Fast, affordable Internet access for all.
Like the debate over whether the meetings being held to draw up the rollout plans for the county should be public or private, NPB needs to better apply the rules of working within the expectations of open government. We demand transparency and a full accounting of tax dollars. It’s fair to wonder, as some board members did last week, just what NPB would withhold from the board if things don’t go swimmingly with the Lake County plan. All adjustments, all bumps along the road, need to be publicly and fully discussed. The county can use NPB’s disclosure mistake to its advantage, by holding NPB’s feet to the fire on all elements of the fiber rollout plan. If NPB can convince the board that this early communication snafu is the last, members would be right to keep moving forward with the project by permanently partnering with NPB.The real lesson to learn from Burlington is the importance of proper oversight and communication. Lake County Commissioners and the public need to be apprised how the network is doing, including what problems arise and how they are resolved (there are always problems!). This does not mean National Public Broadband should have to publicly disclose what it pays for channel contracts - but it will likely have to disclose more than competitors Mediacom, Qwest, or other private sector companies publicly disclose. Such is the nature of accountability. Any risk with the current plan is outweighed by the risk of continuing to rely on the private sector for this essential infrastructure:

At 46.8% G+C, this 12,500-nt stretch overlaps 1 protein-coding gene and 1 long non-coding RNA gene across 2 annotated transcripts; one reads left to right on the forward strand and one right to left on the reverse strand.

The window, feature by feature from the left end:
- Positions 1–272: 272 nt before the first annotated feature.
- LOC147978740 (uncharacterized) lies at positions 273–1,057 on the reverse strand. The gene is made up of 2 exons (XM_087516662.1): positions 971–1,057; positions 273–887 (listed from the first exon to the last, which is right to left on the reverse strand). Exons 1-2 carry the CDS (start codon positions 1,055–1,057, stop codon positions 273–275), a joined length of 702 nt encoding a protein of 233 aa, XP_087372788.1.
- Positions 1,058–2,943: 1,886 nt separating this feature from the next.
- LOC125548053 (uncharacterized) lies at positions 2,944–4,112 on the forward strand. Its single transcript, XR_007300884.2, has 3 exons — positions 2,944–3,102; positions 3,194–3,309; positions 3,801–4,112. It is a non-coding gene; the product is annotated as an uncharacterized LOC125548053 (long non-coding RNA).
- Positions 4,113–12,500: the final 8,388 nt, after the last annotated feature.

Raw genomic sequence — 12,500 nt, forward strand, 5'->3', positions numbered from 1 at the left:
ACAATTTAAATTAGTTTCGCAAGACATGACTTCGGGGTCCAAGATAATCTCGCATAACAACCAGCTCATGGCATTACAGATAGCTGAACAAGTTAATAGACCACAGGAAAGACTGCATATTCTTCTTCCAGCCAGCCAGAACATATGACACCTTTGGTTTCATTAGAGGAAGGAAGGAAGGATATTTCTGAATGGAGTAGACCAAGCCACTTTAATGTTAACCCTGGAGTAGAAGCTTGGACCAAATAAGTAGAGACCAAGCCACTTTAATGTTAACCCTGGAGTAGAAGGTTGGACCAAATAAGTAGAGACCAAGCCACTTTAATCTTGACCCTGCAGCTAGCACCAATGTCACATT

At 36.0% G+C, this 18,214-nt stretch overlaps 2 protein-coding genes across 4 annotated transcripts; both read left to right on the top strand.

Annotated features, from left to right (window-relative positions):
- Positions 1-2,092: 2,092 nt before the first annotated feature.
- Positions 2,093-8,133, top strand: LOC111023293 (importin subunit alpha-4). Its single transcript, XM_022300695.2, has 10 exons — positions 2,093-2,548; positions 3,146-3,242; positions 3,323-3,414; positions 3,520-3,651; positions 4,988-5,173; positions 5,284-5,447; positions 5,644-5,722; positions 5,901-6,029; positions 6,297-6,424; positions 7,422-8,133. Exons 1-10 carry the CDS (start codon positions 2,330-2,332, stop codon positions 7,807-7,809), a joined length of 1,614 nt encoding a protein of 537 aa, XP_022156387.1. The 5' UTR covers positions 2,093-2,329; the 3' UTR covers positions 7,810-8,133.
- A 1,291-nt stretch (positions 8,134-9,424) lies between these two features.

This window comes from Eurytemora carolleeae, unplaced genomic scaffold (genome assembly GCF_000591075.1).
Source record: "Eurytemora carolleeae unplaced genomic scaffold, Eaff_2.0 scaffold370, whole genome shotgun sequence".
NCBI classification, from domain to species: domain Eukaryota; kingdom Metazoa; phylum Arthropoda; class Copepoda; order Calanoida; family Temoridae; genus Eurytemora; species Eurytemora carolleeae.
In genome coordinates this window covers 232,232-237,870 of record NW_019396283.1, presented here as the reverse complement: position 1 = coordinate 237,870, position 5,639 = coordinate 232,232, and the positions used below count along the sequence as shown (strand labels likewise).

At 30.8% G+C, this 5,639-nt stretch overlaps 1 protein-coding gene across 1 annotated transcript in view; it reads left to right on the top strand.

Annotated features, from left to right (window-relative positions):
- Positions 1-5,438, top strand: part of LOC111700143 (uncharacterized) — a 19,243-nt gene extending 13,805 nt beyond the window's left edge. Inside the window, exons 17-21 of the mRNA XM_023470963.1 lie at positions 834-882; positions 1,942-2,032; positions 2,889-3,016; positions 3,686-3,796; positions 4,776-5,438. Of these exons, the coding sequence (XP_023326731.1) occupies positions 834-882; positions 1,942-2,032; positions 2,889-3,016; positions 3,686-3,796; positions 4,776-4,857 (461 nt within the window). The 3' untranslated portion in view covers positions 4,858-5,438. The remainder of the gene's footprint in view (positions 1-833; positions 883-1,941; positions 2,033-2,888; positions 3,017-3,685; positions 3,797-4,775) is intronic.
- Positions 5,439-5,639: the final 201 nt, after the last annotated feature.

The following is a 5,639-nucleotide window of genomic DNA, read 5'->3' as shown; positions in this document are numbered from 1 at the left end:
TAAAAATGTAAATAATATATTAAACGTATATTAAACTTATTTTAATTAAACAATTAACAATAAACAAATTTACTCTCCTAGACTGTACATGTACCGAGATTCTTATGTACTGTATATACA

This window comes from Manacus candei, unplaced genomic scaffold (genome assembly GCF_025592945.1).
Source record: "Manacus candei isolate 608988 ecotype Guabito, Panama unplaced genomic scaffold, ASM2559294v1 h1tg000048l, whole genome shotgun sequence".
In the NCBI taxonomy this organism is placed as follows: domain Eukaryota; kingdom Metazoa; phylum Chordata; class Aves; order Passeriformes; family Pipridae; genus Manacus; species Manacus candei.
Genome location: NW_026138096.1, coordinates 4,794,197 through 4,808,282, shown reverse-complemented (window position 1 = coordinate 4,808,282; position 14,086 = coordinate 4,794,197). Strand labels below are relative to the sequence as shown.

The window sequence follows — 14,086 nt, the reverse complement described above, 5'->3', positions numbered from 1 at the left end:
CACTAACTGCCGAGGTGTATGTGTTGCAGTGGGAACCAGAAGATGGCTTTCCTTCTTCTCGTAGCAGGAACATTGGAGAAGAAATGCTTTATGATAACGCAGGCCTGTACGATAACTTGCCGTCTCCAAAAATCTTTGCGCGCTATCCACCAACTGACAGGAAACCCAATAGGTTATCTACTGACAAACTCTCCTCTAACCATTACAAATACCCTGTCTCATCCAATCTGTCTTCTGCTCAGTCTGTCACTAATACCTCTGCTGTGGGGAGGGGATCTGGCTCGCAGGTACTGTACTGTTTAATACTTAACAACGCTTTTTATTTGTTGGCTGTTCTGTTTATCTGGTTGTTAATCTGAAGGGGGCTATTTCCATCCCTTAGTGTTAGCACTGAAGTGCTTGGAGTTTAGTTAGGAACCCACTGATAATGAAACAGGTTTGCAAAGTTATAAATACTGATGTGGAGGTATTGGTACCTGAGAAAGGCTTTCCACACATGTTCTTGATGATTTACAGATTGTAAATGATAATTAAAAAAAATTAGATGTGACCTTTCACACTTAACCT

You can’t begrudge the services already in place. But we can do better and Lake County is taking a lead on getting up-to-date, enviable technology to the region. Those who depend on higher-speed, dependable Internet have been looking for someone to step up. Last year’s line break that put cell phone, landline phone, and Internet service out for much of the North Shore was just one of the inadequacies put in the spotlight. The question to ask is this: How long are we supposed to wait for private companies to bring proper service to the area and what do those hoping to boost the economic footprint of the area tell companies who are demanding better service?The editorial goes on to discuss a local business operating out of Duluth rather than Two Harbors (County seat) because Two Harbors does not have the reliable (and presumably affordable) connection he needs.